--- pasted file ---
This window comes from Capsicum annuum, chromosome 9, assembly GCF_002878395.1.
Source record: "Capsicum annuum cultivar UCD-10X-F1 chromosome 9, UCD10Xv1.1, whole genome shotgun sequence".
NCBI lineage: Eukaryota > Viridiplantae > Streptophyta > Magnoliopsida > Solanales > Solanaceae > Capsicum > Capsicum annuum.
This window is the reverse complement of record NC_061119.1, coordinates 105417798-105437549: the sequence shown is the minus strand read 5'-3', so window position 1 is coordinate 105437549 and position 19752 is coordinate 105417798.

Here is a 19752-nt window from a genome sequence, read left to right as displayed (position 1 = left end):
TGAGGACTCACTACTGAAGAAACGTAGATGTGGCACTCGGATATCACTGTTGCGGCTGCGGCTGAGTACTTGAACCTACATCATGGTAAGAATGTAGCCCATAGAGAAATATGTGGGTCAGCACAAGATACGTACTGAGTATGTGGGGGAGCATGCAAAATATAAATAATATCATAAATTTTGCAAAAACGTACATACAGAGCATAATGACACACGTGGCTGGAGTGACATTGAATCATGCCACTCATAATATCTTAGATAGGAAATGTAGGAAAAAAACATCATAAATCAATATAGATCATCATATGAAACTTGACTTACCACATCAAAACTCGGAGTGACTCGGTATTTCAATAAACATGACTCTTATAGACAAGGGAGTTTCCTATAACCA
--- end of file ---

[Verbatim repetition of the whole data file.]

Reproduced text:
This window comes from Capsicum annuum, chromosome 9, assembly GCF_002878395.1.
Source record: "Capsicum annuum cultivar UCD-10X-F1 chromosome 9, UCD10Xv1.1, whole genome shotgun sequence".
NCBI lineage: Eukaryota > Viridiplantae > Streptophyta > Magnoliopsida > Solanales > Solanaceae > Capsicum > Capsicum annuum.
This window is the reverse complement of record NC_061119.1, coordinates 105417798-105437549: the sequence shown is the minus strand read 5'-3', so window position 1 is coordinate 105437549 and position 19752 is coordinate 105417798.

Here is a 19752-nt window from a genome sequence, read left to right as displayed (position 1 = left end):
TGAGGACTCACTACTGAAGAAACGTAGATGTGGCACTCGGATATCACTGTTGCGGCTGCGGCTGAGTACTTGAACCTACATCATGGTAAGAATGTAGCCCATAGAGAAATATGTGGGTCAGCACAAGATACGTACTGAGTATGTGGGGGAGCATGCAAAATATAAATAATATCATAAATTTTGCAAAAACGTACATACAGAGCATAATGACACACGTGGCTGGAGTGACATTGAATCATGCCACTCATAATATCTTAGATAGGAAATGTAGGAAAAAAACATCATAAATCAATATAGATCATCATATGAAACTTGACTTACCACATCAAAACTCGGAGTGACTCGGTATTTCAATAAACATGACTCTTATAGACAAGGGAGTTTCCTATAACCA